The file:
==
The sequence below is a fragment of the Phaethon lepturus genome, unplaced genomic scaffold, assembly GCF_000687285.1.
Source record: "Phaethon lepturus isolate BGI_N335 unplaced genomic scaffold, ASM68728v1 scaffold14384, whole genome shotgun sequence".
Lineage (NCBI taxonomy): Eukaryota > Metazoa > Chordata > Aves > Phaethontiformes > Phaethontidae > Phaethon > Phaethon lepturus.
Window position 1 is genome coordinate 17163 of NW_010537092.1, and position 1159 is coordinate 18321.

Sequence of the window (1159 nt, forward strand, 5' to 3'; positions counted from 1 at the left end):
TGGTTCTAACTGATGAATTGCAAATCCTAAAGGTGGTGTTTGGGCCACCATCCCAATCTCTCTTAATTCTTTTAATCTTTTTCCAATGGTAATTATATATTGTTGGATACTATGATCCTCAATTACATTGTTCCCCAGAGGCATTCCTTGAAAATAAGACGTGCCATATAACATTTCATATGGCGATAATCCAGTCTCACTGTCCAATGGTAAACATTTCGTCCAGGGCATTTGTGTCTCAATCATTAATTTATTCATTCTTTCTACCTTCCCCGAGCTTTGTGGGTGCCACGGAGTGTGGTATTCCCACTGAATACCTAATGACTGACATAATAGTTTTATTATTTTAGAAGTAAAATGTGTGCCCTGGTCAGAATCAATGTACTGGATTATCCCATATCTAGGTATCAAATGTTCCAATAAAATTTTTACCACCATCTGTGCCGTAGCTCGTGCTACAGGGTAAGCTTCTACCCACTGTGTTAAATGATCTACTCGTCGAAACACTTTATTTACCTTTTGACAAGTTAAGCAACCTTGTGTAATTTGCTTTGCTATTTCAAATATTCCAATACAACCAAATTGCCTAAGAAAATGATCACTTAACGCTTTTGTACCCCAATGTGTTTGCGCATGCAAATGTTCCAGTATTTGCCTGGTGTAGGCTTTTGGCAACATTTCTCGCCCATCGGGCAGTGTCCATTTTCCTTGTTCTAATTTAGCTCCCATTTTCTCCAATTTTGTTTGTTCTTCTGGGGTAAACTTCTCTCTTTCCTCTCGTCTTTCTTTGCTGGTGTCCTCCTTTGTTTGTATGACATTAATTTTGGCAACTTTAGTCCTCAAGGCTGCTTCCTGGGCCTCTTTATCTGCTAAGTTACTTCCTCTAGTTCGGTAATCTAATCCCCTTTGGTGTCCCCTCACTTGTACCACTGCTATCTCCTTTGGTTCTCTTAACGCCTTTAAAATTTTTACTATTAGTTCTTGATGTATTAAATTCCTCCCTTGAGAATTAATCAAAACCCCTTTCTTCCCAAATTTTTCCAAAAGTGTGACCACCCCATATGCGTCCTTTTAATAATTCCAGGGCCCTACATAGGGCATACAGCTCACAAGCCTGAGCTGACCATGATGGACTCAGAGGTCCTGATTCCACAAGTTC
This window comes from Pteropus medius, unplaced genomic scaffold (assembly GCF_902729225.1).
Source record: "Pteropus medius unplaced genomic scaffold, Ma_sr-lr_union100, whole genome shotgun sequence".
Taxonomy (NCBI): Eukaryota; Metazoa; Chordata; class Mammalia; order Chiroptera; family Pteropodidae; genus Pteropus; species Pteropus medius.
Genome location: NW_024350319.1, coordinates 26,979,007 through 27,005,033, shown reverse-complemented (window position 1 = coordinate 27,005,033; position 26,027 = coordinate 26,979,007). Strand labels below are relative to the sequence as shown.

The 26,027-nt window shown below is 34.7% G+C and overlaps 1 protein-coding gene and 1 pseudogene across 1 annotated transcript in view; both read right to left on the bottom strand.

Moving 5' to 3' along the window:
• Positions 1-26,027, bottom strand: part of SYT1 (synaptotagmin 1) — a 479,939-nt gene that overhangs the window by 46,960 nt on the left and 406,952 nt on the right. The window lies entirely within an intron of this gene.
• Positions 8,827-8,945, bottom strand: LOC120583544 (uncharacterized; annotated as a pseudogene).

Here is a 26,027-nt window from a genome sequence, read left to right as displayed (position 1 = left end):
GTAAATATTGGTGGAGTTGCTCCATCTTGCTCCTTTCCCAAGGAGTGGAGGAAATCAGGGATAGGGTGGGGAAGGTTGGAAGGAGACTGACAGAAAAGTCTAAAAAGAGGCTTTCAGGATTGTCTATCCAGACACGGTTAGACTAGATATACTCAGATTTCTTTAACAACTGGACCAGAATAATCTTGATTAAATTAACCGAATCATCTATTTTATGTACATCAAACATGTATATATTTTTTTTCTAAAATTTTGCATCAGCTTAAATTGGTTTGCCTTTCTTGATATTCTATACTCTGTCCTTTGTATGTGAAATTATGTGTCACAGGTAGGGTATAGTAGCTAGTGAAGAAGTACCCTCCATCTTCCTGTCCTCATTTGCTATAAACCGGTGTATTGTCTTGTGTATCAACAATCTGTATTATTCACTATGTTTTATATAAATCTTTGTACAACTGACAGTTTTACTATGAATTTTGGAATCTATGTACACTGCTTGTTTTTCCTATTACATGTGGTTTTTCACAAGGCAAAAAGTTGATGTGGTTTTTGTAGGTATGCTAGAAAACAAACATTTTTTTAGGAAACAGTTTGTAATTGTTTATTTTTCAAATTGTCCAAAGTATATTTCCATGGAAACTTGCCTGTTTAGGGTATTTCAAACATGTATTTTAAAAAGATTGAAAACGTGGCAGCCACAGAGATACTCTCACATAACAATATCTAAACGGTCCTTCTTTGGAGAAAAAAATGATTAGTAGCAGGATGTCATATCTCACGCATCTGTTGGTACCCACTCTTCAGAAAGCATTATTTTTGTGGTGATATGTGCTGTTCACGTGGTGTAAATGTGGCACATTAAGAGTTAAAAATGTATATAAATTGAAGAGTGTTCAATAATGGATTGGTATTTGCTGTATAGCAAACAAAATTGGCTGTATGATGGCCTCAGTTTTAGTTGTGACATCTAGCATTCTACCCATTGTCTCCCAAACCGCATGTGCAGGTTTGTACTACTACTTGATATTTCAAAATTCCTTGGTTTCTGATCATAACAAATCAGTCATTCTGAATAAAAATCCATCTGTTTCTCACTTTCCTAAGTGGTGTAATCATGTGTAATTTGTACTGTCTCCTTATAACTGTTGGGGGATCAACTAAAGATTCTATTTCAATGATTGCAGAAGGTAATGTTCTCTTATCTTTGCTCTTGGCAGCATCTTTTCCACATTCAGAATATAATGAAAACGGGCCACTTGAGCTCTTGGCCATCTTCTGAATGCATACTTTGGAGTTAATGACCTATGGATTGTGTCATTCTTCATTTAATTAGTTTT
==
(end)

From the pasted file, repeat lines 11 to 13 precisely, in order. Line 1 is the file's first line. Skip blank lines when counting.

The 26,027-nt window shown below is 34.7% G+C and overlaps 1 protein-coding gene and 1 pseudogene across 1 annotated transcript in view; both read right to left on the bottom strand.

Moving 5' to 3' along the window:
• Positions 1-26,027, bottom strand: part of SYT1 (synaptotagmin 1) — a 479,939-nt gene that overhangs the window by 46,960 nt on the left and 406,952 nt on the right. The window lies entirely within an intron of this gene.